If you ever have experienced the sensation of tasting a Tokaji, you would have seen that within the same trademark we can set up differences by means of the Puttonyos. Do you really know the reason?
Tokaji wine is produced in the region of Tokaj-Hegyalja, placed between Hungary and Slovakia. This type of wine is unique in the world due to its aszú variety (“dry”), which is the oldest variety of botrytisised wine, whose origin dates from the XVI century.
When we talk about this type of wine, first we must mention the Botrytis Cinerea, a fungus that affects the grape, making it dry and reducing its amount of water. As a result, we obtain a rotten grape, full of sugar. This bad state is called “noble rottenness”.
In ancient times, the grapes with noble rottenness, were gathered in containers known as Puttonyos, with a capacity of 25 kg of grape and then between 3 and 6 puttonyos were thrown into the 132-litre barrel where the wine was elaborated before its fermentation.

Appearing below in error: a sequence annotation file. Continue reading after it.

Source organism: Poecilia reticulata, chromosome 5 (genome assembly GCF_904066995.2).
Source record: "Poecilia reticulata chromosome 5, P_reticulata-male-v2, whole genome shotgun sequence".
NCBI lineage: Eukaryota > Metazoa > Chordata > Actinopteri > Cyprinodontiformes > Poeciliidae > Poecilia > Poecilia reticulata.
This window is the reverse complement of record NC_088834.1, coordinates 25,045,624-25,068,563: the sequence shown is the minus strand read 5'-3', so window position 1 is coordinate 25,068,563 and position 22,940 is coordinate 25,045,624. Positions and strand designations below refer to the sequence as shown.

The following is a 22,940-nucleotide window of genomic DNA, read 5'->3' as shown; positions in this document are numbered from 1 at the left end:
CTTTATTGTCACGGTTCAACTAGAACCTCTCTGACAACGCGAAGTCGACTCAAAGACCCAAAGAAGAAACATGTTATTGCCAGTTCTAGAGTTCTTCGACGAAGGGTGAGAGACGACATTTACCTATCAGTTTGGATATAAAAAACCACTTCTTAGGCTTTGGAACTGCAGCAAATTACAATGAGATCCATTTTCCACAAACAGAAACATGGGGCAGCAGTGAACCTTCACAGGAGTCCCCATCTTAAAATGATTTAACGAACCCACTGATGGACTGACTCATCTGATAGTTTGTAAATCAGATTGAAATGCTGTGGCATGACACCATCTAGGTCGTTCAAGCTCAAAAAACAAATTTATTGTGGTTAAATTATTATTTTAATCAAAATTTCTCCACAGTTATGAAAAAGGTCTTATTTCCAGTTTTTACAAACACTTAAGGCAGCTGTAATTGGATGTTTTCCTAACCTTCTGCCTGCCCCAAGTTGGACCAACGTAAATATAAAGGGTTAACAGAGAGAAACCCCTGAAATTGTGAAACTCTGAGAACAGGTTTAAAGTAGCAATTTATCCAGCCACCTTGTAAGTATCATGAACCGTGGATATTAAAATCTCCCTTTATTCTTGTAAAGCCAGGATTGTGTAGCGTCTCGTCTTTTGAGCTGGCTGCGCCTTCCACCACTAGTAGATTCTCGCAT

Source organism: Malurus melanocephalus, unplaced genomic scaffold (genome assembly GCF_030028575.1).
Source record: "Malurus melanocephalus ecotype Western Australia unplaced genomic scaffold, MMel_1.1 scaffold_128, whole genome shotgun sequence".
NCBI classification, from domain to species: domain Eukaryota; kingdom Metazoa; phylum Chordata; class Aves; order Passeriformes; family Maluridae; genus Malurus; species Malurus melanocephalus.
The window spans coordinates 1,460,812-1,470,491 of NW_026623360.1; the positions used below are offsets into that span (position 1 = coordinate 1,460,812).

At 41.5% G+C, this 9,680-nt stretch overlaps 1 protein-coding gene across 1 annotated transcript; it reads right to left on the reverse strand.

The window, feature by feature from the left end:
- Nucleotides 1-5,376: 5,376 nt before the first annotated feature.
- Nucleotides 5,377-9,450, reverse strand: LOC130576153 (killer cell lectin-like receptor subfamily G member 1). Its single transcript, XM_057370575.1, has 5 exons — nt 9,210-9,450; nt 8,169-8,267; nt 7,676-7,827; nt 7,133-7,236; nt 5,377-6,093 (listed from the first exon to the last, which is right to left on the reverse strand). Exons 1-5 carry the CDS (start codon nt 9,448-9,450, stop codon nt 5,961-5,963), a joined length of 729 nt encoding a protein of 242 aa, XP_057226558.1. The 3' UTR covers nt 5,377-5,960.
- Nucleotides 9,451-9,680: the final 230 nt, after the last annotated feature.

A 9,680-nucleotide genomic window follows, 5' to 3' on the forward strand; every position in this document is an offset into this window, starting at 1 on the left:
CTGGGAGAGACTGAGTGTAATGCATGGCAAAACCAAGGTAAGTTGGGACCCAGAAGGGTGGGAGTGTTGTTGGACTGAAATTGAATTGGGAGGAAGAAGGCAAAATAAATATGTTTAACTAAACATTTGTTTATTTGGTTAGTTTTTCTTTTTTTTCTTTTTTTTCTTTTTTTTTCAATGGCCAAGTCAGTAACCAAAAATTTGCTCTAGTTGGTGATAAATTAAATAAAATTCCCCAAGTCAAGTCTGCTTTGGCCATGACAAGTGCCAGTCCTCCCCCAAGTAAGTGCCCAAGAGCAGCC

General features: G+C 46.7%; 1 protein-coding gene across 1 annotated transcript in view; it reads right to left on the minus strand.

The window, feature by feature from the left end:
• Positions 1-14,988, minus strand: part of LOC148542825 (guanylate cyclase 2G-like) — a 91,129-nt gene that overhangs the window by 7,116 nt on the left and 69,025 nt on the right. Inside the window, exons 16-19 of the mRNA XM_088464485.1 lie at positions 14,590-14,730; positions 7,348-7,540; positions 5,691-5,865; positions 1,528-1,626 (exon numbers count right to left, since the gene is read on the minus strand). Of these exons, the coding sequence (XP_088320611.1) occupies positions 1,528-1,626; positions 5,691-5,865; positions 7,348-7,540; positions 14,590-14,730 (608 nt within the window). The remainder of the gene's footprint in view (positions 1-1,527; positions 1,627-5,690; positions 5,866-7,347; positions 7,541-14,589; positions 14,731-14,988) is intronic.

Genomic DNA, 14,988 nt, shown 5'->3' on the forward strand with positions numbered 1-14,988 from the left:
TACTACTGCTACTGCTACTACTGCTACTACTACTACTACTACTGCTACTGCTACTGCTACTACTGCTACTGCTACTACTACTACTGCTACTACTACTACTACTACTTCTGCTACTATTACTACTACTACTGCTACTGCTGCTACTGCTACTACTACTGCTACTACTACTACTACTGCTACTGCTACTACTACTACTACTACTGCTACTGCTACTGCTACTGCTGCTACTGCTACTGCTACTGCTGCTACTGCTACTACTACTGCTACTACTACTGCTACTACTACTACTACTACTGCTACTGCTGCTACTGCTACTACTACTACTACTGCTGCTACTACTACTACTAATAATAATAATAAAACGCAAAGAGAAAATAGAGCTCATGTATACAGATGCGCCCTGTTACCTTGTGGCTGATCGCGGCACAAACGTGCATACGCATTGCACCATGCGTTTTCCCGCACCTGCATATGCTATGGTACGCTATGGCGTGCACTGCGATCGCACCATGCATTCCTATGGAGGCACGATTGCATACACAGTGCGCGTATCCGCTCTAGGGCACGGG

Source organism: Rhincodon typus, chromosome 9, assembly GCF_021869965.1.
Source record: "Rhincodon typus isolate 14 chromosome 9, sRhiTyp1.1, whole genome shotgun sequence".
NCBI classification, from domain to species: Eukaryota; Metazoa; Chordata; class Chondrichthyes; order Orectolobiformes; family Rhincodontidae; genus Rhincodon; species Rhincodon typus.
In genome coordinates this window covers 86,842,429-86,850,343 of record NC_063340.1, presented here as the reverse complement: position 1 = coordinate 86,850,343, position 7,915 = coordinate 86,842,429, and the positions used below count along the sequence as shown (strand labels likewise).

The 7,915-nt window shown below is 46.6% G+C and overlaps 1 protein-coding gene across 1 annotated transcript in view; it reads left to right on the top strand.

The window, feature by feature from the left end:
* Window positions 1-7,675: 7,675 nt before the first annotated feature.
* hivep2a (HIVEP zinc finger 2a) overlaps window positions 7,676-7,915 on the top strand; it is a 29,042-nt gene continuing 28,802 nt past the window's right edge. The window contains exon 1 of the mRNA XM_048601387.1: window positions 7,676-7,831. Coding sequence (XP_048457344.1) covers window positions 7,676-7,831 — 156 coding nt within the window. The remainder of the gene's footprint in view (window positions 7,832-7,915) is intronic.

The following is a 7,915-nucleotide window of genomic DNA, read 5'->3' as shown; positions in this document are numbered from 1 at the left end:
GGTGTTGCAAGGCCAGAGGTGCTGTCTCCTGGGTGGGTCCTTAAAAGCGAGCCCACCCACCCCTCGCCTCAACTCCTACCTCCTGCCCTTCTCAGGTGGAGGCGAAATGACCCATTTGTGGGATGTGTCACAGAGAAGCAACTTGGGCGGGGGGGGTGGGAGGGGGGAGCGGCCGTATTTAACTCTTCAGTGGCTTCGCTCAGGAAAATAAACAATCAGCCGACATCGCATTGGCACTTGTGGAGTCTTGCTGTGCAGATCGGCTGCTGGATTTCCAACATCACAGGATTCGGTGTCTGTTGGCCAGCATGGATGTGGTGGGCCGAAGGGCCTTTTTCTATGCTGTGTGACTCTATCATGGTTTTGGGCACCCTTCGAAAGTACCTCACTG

By means of this actions, the resulting wine was sweetened. The more puttonyos where added the sweeter was the wine.
Nowdays, this method has changed and the amount of puttonyos does not match the amount of grape with added botrytis, but it matches the amount of sugar contained in the resulting wine.
It is said that a puttonyo equates to 25 grams of sugar per litre of wine. To give an example, a tokaji of 6 puttonyos contains 150 grams of sugar per litre of alcohol.
In Spain the Tokaji Oremus is well known, whose ownership belongs to Vega Sicilia Winery, which during the postcomunist privatisation process purchased a winery in order to elaborate Tokaji wines.